Sensate Focus

Touching is an important part of any sensual relationship but is all too often forgotten. Psychosexual therapist Paula Hall describes sensate focus, a series of exercises designed to help couples become more comfortable with touch and build trust and intimacy.


  • This exercise takes about an hour, so make sure you put aside enough time.
  • Start by preparing your space.
  • You'll be naked, so put the heating on at least an hour before so you'll be warm enough.
  • Make sure you won't be disturbed. Unplug the phone and lock your door.

Ground rules

Before you start, it's important that you both agree this isn't a prelude to sex and genital touching is out of bounds. You may find you become aroused during the exercise, but this isn't the aim.

Take it in turns to be the touched and the toucher.

The touched You just need to lend your partner your body for 30 minutes: 15 minutes lying on your front, then 15 on your back.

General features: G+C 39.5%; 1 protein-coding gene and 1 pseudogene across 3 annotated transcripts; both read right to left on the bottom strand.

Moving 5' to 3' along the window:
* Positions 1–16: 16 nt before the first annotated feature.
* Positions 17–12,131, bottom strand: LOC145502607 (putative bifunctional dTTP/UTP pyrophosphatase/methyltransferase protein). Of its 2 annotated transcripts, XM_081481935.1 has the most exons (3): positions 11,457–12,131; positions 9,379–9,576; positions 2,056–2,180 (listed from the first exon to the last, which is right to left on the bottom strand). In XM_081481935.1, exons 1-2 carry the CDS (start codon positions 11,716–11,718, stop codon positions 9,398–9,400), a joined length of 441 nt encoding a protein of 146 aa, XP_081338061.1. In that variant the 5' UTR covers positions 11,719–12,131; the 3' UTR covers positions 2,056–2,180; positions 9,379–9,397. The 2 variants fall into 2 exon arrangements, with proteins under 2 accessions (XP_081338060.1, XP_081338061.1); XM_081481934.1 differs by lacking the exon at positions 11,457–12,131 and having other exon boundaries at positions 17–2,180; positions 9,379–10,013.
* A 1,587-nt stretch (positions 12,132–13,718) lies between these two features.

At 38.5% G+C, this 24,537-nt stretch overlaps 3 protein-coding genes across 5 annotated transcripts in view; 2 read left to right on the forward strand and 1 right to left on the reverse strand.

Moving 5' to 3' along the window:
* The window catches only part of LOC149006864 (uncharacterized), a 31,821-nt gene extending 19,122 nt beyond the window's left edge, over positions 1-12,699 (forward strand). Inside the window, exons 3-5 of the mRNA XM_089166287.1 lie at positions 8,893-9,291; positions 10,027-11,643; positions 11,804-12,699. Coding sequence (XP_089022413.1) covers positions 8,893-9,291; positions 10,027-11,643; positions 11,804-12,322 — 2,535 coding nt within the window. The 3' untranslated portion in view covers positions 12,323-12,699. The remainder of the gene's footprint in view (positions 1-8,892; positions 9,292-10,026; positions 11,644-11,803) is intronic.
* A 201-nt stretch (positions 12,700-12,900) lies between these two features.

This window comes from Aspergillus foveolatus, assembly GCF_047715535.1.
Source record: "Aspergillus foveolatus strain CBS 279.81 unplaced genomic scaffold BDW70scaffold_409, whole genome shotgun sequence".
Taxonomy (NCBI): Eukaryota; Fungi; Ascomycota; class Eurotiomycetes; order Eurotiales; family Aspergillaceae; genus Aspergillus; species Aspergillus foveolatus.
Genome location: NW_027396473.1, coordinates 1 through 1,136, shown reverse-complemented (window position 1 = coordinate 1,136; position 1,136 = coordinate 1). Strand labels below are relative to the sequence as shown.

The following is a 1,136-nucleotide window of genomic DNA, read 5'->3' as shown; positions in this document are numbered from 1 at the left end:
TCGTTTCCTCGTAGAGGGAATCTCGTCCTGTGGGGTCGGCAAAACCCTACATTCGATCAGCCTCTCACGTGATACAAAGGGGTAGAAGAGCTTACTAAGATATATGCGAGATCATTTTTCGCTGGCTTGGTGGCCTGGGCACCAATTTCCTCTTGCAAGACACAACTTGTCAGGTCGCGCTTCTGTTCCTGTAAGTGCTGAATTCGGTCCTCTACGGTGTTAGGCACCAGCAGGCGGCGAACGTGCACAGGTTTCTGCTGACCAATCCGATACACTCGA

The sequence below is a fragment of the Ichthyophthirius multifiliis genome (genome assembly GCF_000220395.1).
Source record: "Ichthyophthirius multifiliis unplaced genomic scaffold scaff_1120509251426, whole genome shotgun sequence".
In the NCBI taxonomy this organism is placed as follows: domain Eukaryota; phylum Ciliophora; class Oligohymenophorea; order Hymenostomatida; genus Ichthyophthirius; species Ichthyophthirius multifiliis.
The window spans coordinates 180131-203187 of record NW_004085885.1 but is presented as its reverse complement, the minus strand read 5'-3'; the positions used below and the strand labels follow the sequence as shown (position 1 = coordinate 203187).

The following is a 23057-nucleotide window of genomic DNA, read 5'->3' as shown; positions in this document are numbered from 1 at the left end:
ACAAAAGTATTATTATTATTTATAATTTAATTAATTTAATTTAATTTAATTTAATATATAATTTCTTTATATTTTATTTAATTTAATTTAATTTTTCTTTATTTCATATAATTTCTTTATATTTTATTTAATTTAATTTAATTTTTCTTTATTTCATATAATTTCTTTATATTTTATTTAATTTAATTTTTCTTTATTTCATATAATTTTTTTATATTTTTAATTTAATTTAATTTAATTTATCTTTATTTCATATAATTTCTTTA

You don't need to say anything unless something's uncomfortable.

The toucher

Explore your partner's body from head to toe, first the back then the front. Avoid the genital area.

Focus totally on your sensations of touch. Think about the different textures and temperatures of your partner's body.

Think about how it feels to use hard and soft, long and short strokes. Use your fingertips, palms and the back of your hands.

Remember - this isn't a massage. The point is to focus on the pleasure of touching your partner, not giving pleasure. You can do that another day.

When you've finished swap over.

After the hour's up, don't analyze it straight away. In fact, agree that you won't talk about it for 24 hours. This will help you focus on the sensory experience, rather than rationalizing the process.

Related Information:

APA Reference
Staff, H. (2021, December 21). Sensate Focus, HealthyPlace. Retrieved on 2024, July 25 from

Last Updated: March 26, 2022

Medically reviewed by Harry Croft, MD

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